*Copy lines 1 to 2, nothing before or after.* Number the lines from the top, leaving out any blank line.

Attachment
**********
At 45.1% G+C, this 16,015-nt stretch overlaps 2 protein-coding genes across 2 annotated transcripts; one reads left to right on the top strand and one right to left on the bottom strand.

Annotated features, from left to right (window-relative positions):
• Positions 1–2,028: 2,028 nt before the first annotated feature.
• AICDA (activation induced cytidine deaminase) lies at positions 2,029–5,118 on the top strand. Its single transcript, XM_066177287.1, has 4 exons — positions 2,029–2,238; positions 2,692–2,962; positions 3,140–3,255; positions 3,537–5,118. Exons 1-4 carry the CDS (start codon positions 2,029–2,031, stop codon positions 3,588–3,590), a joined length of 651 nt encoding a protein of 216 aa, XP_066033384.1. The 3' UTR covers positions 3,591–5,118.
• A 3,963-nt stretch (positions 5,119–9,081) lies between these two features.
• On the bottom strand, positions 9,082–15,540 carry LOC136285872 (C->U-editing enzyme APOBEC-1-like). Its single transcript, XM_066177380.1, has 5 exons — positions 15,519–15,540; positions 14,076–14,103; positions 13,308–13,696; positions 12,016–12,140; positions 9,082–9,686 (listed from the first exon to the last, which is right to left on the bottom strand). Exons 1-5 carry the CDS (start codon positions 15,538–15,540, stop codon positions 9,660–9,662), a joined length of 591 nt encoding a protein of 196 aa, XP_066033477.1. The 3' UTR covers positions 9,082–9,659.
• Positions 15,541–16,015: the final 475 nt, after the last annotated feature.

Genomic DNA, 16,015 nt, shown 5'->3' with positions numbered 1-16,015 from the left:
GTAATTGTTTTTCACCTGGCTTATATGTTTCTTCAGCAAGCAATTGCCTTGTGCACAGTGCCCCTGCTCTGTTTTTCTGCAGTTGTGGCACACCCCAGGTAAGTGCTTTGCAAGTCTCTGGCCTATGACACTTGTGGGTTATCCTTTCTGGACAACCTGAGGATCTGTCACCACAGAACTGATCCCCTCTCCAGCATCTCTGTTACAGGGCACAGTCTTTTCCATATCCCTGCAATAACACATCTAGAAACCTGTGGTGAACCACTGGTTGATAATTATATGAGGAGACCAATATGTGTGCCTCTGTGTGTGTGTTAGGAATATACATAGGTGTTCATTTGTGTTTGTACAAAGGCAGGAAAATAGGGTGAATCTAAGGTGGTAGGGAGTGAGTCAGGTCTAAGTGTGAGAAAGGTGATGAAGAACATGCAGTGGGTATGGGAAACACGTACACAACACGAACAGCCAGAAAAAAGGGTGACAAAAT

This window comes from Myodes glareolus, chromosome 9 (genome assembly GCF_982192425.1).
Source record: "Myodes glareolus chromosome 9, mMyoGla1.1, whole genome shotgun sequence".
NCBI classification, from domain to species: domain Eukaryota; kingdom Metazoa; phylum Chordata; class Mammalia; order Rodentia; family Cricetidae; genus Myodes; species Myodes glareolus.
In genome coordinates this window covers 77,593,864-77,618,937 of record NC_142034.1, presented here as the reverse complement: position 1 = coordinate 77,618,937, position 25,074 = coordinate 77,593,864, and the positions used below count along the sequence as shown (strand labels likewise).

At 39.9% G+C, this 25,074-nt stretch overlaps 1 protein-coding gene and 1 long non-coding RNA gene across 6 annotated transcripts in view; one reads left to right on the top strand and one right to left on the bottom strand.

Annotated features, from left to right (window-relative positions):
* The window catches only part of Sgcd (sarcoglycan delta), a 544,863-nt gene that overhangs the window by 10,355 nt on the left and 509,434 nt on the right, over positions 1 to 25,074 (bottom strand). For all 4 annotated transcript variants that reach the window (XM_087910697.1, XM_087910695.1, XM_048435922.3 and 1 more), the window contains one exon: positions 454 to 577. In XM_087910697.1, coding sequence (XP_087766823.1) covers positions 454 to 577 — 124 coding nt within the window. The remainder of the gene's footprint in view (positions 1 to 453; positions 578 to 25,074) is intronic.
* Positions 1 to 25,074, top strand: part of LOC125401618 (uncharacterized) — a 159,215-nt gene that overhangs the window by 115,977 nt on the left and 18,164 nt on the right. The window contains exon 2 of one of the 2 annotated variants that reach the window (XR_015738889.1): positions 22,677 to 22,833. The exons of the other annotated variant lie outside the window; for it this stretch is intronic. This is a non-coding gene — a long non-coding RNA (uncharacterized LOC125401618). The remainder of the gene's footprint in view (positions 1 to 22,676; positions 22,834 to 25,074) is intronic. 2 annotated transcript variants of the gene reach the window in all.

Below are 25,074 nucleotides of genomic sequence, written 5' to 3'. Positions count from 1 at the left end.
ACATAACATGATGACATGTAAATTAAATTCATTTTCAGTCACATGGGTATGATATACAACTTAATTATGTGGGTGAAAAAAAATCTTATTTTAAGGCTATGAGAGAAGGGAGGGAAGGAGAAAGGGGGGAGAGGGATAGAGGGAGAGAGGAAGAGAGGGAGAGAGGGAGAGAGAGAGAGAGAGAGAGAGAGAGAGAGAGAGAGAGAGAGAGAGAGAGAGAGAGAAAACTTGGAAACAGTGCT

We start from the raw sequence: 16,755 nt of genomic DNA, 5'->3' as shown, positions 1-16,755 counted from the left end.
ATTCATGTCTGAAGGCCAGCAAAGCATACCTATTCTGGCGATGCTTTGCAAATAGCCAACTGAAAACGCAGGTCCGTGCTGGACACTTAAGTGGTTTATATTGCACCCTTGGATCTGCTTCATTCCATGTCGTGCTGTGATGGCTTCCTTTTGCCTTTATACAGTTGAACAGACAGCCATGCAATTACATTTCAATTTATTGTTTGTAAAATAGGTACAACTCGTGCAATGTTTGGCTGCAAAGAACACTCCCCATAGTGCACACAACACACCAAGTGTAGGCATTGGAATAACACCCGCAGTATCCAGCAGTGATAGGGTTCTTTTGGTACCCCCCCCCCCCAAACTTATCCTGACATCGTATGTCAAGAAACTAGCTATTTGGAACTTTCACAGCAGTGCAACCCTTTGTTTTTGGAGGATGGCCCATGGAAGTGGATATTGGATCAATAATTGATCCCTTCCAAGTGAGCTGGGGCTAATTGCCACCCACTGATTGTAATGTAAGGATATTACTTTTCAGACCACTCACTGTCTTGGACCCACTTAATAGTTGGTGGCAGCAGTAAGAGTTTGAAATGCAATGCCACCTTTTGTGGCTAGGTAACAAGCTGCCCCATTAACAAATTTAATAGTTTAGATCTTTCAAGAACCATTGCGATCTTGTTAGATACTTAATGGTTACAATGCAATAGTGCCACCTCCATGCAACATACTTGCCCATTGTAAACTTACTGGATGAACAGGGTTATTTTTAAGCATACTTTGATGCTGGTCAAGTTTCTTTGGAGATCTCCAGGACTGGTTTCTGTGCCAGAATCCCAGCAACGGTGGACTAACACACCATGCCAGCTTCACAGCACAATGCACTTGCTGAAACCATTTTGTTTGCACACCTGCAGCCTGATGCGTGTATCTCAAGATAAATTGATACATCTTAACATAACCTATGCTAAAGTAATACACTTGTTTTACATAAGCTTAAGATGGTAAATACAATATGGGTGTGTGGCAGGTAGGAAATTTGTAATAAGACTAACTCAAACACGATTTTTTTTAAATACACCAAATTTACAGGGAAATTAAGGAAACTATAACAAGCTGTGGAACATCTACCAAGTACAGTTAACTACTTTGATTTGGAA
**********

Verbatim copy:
At 45.1% G+C, this 16,015-nt stretch overlaps 2 protein-coding genes across 2 annotated transcripts; one reads left to right on the top strand and one right to left on the bottom strand.

Annotated features, from left to right (window-relative positions):